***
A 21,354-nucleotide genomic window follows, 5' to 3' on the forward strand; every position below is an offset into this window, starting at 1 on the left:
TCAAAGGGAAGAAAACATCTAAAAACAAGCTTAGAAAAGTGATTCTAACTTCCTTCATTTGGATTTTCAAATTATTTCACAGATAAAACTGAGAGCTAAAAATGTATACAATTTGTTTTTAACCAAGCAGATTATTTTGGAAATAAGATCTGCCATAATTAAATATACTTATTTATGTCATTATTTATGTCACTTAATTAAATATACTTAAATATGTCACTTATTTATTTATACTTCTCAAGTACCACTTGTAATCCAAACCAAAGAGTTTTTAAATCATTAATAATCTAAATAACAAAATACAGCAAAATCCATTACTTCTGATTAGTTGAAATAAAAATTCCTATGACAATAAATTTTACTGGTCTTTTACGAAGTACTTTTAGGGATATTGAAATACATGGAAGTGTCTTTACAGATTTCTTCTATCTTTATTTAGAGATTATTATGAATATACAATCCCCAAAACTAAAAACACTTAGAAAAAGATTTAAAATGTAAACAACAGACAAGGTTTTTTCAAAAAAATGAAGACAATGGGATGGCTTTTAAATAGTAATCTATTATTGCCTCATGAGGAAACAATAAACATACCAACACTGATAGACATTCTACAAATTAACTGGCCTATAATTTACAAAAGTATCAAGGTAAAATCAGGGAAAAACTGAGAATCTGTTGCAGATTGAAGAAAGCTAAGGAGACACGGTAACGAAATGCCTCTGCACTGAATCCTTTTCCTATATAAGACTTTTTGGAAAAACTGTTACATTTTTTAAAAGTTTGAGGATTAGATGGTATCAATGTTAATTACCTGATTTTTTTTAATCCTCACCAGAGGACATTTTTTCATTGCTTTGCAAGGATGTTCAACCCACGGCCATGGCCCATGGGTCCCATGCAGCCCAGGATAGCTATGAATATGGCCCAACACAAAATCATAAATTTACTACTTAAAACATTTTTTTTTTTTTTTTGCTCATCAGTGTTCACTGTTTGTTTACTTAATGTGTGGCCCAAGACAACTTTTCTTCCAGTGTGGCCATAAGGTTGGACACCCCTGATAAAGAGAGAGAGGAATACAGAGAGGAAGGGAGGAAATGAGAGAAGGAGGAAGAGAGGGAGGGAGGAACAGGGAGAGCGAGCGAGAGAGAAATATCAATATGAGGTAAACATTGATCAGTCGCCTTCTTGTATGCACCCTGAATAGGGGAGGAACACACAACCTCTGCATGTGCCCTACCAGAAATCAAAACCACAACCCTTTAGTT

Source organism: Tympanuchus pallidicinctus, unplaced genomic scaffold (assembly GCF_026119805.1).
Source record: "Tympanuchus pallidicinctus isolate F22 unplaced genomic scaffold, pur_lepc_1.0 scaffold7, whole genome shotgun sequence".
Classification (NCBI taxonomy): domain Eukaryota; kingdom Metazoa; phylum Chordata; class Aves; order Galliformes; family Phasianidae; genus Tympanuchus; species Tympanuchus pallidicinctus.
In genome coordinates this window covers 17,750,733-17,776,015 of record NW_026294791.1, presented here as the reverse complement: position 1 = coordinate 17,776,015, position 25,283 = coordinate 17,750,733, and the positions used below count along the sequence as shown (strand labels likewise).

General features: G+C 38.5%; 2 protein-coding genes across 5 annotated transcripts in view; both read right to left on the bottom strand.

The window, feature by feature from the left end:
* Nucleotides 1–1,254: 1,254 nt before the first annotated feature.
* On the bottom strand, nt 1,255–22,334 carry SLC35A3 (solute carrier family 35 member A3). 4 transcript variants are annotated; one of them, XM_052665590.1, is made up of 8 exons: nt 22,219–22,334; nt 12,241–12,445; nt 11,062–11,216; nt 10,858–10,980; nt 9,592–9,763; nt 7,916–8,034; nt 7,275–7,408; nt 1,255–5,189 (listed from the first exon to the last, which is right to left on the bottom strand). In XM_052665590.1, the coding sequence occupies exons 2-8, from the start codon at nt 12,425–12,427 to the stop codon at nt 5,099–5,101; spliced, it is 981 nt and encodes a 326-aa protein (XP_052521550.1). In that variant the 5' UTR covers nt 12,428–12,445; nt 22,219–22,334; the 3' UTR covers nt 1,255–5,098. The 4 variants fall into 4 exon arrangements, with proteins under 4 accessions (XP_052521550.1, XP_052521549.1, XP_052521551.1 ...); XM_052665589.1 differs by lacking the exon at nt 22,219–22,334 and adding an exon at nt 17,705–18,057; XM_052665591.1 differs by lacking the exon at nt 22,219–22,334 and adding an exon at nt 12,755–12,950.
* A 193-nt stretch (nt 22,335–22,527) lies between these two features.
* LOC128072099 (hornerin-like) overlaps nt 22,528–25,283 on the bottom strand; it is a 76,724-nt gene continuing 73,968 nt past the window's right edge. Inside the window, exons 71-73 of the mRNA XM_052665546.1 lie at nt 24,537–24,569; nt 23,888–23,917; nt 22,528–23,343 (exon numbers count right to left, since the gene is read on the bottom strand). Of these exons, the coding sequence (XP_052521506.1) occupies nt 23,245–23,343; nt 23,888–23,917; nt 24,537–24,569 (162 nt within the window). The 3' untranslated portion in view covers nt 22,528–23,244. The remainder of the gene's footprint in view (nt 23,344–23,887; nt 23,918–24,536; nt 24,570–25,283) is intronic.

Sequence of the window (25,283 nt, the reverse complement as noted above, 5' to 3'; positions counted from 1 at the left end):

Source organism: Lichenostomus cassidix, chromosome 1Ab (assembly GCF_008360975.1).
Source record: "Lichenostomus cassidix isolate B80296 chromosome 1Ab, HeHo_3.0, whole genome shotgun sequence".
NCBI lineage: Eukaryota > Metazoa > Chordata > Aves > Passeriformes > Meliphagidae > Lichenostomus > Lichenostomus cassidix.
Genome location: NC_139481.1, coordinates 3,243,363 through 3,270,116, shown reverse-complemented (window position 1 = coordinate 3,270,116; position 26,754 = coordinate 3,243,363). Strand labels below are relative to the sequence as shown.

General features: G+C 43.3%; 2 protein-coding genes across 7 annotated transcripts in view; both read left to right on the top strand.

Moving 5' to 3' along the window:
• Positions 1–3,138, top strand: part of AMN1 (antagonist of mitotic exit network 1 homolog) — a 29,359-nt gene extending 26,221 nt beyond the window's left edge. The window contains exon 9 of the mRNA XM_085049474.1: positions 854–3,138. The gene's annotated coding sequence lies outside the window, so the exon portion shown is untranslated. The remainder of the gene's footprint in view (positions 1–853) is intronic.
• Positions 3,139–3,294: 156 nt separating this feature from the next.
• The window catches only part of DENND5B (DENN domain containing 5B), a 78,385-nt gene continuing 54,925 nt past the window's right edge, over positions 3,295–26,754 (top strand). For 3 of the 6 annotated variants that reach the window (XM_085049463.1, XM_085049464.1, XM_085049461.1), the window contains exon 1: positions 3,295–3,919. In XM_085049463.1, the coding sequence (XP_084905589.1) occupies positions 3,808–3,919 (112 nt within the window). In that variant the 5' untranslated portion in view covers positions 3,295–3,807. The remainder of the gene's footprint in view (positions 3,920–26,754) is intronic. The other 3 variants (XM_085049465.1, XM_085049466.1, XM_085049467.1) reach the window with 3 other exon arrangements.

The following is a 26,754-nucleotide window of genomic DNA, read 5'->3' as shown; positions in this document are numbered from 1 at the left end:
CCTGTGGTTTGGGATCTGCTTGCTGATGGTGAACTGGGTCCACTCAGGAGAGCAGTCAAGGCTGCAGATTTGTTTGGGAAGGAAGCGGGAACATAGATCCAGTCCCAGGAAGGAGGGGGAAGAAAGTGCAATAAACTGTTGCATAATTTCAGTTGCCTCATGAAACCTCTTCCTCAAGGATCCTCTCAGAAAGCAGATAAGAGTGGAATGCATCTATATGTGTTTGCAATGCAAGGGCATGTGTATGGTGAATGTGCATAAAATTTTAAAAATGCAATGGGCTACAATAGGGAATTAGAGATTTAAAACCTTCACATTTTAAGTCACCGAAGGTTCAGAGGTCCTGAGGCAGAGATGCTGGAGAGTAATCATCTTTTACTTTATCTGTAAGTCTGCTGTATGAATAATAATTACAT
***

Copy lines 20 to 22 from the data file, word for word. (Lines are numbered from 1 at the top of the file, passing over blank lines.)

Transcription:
• Positions 1–3,138, top strand: part of AMN1 (antagonist of mitotic exit network 1 homolog) — a 29,359-nt gene extending 26,221 nt beyond the window's left edge. The window contains exon 9 of the mRNA XM_085049474.1: positions 854–3,138. The gene's annotated coding sequence lies outside the window, so the exon portion shown is untranslated. The remainder of the gene's footprint in view (positions 1–853) is intronic.
• Positions 3,139–3,294: 156 nt separating this feature from the next.
• The window catches only part of DENND5B (DENN domain containing 5B), a 78,385-nt gene continuing 54,925 nt past the window's right edge, over positions 3,295–26,754 (top strand). For 3 of the 6 annotated variants that reach the window (XM_085049463.1, XM_085049464.1, XM_085049461.1), the window contains exon 1: positions 3,295–3,919. In XM_085049463.1, the coding sequence (XP_084905589.1) occupies positions 3,808–3,919 (112 nt within the window). In that variant the 5' untranslated portion in view covers positions 3,295–3,807. The remainder of the gene's footprint in view (positions 3,920–26,754) is intronic. The other 3 variants (XM_085049465.1, XM_085049466.1, XM_085049467.1) reach the window with 3 other exon arrangements.